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Let $G = U \times V$ where $U, V$ are nonabelian simple groups. Then $G$ has precisely four different normal subgroups.

When I was showing the above statement, I did not use the fact that $U, V$ are nonabelian, so I want to see if someone can give me a proof that uses the information so that I can easily check if I was right.

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Did you try some examples with $U$ and $V$ abelian? E.g. $G = \mathbb{Z}_2 \times \mathbb{Z}_2$? – Martin Jan 11 '13 at 5:25
Yes. For that example, we have $1 \times 1, \mathbb{Z}/2\mathbb{Z} \times 1, 1 \times \mathbb{Z}/2\mathbb{Z}, \mathbb{Z}/2\mathbb{Z} \times \mathbb{Z}/2\mathbb{Z}$ and I believe these are all normal subgroups. – user123454321 Jan 11 '13 at 5:26
You missed one: $\{(0,0), (1,1)\}$. // See also:… – Martin Jan 11 '13 at 5:27
Oh, is it a diagonal subgroup? Thank you. – user123454321 Jan 11 '13 at 5:36
up vote 3 down vote accepted

The proof I'm thinking of does indeed use that fact that $U$ and $V$ are nonabelian.

Let $G=U\times V$ be as you say. Let $N\leq G$ be a nontrivial normal subgroup. Suppose $x=(u,v)\in N$, with $u\neq 1$. (Or $v\neq 1$, at least one of the cases must be true.) Since $U$ is simple and nonabelian, there must exist some $g\in U$ such that $gu\neq ug$, for if not, $u\in Z(U)$, in which case $Z(U)$ is a nontrivial normal subgroup of $U$.

Let $y=(g,1)$, and consider the commutator $[y,x]=y^{-1}x^{-1}yx$. Since $N$ is normal, $[y,x]\in N$. Now define $G_1=\{(u,1):u\in U\}$. Observe that $$ [y,x]=y^{-1}x^{-1}yx=(g^{-1}u^{-1}gu,1)\in G_1 $$ and $[y,x]\neq (1,1)$ since $gu\neq ug$. Thus $[y,x]\in G_1\cap N$. But then $G_1\cap N$ is a nontrivial, normal subgroup of $G_1\simeq U$, so necessarily $G_1\cap N=G_1$. Thus $G_1\leq N$.

If there exists some $(u,v)\in N$ with $v\neq 1$, then a similar argument would show $G_2\leq N$, where $G_2=\{(1,v):v\in V\}$. From this is follows that there are precisely four normal subgroups of $G$.

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I don't see how you exclude other possibilities like $H \subseteq U \times U$ with $H = \{(x, x) : x \in U\}$ with this proof. Please let me know if I am missing anything. – user123454321 Jan 13 '13 at 6:40
@GilYoungCheong If $N$ is nontrivial and contains some $(u,v)$ with $u\neq 1$, the proof shows that $G_1\subseteq N$. One possibility then is that $N=G_1$, or $N$ properly contains $G_1$, and thus some $(u,v)\in N$ with $v\neq 1$. But then $G_2\subseteq N$. So for any $u\in U$ and any $v\in V$, $(u,1)$ and $(1,v)\in N$, but this implies $(u,1)\cdot(1,v)=(u,v)\in N$, so $N=G$. Thus the four normal subgroups are $\{\{(1,1)\}, G_1, G_2, G\}$. – Ben West Jan 13 '13 at 6:50
Thank you. I like this argument more than mine. – user123454321 Jan 13 '13 at 6:54
@GilYoungCheong Thanks, happy to help. – Ben West Jan 13 '13 at 7:00

Since the proof that I have in mind is different from above, I decided to answer the question on my own as well. The answer that I was looking for was more or less what Martin commented, which is enough to find what I assumed wrong though I take blames for not mentioning that the examples are "fine" for the answer.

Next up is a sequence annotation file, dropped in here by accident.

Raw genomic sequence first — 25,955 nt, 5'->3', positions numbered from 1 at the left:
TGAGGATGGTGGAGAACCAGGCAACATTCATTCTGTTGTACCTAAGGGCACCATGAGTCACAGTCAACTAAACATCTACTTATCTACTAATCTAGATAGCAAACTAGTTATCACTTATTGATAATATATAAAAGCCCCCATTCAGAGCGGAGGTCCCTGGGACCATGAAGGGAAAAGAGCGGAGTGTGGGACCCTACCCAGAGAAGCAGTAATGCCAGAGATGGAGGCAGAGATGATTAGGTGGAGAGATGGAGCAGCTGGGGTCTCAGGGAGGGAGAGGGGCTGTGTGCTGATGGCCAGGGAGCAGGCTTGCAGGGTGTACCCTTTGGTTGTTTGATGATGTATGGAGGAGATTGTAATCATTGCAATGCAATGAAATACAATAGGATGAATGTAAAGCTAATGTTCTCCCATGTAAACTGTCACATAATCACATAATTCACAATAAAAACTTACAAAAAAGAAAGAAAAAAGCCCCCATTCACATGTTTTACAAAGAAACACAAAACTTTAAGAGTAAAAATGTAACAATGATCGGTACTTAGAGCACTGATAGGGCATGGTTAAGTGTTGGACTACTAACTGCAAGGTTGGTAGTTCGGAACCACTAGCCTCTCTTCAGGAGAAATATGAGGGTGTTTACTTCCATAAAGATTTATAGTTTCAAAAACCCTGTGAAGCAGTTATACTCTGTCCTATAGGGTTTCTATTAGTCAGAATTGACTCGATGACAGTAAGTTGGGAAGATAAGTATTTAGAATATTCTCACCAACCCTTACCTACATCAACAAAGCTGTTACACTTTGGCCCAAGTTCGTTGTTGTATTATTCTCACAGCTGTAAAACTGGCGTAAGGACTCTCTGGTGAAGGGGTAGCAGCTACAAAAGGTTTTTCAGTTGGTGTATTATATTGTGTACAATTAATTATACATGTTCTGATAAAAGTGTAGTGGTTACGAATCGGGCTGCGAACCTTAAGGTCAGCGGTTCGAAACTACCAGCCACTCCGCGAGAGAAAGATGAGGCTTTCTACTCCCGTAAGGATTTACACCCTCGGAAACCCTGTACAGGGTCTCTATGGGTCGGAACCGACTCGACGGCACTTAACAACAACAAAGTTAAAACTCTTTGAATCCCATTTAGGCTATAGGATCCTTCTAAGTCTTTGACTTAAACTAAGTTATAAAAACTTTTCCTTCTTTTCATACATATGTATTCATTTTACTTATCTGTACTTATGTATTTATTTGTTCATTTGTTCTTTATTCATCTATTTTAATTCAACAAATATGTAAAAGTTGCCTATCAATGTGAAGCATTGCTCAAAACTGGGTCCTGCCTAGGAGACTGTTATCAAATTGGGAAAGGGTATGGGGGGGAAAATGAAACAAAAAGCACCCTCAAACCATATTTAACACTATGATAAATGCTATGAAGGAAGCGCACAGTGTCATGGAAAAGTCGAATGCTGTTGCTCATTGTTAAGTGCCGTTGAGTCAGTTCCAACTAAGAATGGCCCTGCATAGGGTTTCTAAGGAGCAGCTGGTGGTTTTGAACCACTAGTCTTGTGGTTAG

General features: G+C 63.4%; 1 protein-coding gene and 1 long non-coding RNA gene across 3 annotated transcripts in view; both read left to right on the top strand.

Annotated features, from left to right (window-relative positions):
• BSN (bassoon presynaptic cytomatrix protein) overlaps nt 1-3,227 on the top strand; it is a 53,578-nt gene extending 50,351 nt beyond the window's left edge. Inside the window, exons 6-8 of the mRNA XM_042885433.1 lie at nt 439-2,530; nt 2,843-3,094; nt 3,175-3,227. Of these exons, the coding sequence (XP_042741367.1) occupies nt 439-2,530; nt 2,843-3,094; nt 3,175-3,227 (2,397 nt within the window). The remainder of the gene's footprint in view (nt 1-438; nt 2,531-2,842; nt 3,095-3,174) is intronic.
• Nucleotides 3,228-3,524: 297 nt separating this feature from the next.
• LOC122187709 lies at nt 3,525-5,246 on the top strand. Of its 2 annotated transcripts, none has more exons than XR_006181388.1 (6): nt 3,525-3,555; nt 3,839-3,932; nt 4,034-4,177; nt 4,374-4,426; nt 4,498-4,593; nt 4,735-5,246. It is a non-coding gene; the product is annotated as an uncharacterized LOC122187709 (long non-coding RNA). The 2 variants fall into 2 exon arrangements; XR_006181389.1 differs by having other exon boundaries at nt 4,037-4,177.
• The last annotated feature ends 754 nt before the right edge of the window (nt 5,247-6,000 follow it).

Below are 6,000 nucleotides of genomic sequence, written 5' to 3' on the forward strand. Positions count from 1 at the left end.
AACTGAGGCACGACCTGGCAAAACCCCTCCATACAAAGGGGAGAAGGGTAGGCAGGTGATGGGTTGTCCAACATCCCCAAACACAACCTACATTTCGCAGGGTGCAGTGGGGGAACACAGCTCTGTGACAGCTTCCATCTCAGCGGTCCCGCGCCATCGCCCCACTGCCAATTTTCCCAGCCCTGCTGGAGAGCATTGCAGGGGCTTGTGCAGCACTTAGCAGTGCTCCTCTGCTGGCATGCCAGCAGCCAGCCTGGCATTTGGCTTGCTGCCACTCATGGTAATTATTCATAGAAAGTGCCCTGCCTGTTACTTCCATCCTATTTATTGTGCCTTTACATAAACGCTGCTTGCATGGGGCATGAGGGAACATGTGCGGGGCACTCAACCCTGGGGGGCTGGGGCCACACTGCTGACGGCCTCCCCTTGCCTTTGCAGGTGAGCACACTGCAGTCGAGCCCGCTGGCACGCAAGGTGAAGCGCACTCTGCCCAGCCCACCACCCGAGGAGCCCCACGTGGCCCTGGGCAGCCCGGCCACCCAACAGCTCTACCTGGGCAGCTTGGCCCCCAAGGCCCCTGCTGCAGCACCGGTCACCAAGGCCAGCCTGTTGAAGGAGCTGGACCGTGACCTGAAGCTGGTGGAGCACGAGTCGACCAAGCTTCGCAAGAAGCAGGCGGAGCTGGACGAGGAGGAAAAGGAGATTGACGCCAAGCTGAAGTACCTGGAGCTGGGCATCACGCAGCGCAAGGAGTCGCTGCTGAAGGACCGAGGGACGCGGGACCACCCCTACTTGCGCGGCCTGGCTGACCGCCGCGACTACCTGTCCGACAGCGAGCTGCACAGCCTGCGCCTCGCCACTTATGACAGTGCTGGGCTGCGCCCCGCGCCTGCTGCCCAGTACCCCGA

Let $1 \times 1 < N \unlhd G = U \times V$.

Lemma 1. Let $N_{1} := \{(x, y) \in N : y = 1_{V}\}$ and $N_{2} := \{(x, y) \in N : x = 1_{U}\}$. Then $N_{1}, N_{2} \unlhd G$.

Proof. $N_{1} \neq \emptyset$ as it has $(1, 1)$. If $(x, 1), (x', 1) \in N_{U}$, then these elements are also in $N$, so $(x, 1)(x', 1)^{-1} = (xx'^{-1}, 1) \in N$ means the same product is in $N_{1}$, so $N_{1} \leqslant G$. Moreover, we have $(u^{-1}, v^{-1})(x, 1)(u, v) = (x^{u}, 1) \in N$ for any $(u, v) \in G$, so $N_{1} \unlhd G$. An almost identical proof gives $N_{2} \unlhd G$.

Let $\pi_{1}:U \times V \rightarrow U$ and $\pi_{2}:U \times V \rightarrow V$ denote projections.

Lemma 2. $\pi_{1}(N_{1}), \pi_{1}(N) \unlhd U, \pi_{2}(N_{2}), \pi_{2}(N) \unlhd V$.

Proof. Let $x \in \pi(N_{1})$, $(u, v) \in G$. Then $(x, 1) \in N_{1}$, so $(x, 1)^{(u,v)} = (x^{u}, 1) \in N$, so this is also in $N_{1}$, which shows $x^{u} \in \pi_{1}(N_{1})$, so $\pi_{1}(N_{1}) \unlhd U$. An almost identical proof shows $\pi_{2}(N_{2}) \unlhd V$.

Now let $x \in \pi_{1}(N)$. Then we have some $y_{0} \in V$ such that $(x, y_{0}) \in N$. Thus for any $(u, v) \in G$, we have $(x, y_{0})^{(u, v)} = (x^{u}, y_{0}^{v}) \in N$, so $x^{u} \in \pi_{1}(N)$. We conclude $\pi_{1}(N) \unlhd U$. Similarly, $\pi_{2}(N) \unlhd V$.

Lemma 3. If $\pi_{1}(N) = 1_{U}$, then $N = 1 \times 1$ or $1 \times V$. And if $\pi_{2}(N) = 1_{V}$, then $N = 1 \times 1$ or $U \times 1$.

Proof. Suppose that $\pi_{1}(N) = 1_{U}$. Then $N \unlhd 1 \times V$, so $N = 1 \times 1$ or $1 \times V$, considering $\pi_{2}(N) \unlhd V$, by Lemma 2 (if $\pi_{2}(N) > 1$, then $N \simeq \pi_{2}(N)$). Similarly for the rest of the statement.

Rest of the Argument. By Lemma 3 (and Lemma 2), we can assume $\pi_{1}(N) = U, \pi_{2}(N) = V$ (otherwise, $N \in \{1 \times 1, U \times 1, 1 \times V \}$). If $\pi_{1}(N_{1}) = 1_{U}$, then for any $(x, y), (x', y) \in N$, we have $(xx'^{-1}, 1) \in N$, so $(xx'^{-1}, 1) \in N_{1}$, so $xx'^{-1} = 1$ gives $x = x'$.

Suppose that $\pi_{1}(N_{1}) = 1_{U}$. Take any $u \in U$. Since $\pi_{1}(N) = U$, take $(u, v_{0}) \in N$. For any $a \in U$, we have $(u^{a}, v_{0}) = (u, v_{0})^{(a, 1)} \in N$. Since $(u, v_{0})$ and $(u_{a}, v_{0})$ have same element in the first component, the above argument gives $u = u^{a}$. Thus $u \in Z(U) \setminus \{1_{U}\}$, and this is nonsense since $U$ is nonabelian simple (and thus $Z(U) \lhd U$ properly gives $Z(U) = 1_{U}$.) This shows $\pi_{1}(N_{1}) = U$ and similarly we can show $\pi_{2}(N_{2}) = V$. This implies that $N = U \times V = G$.

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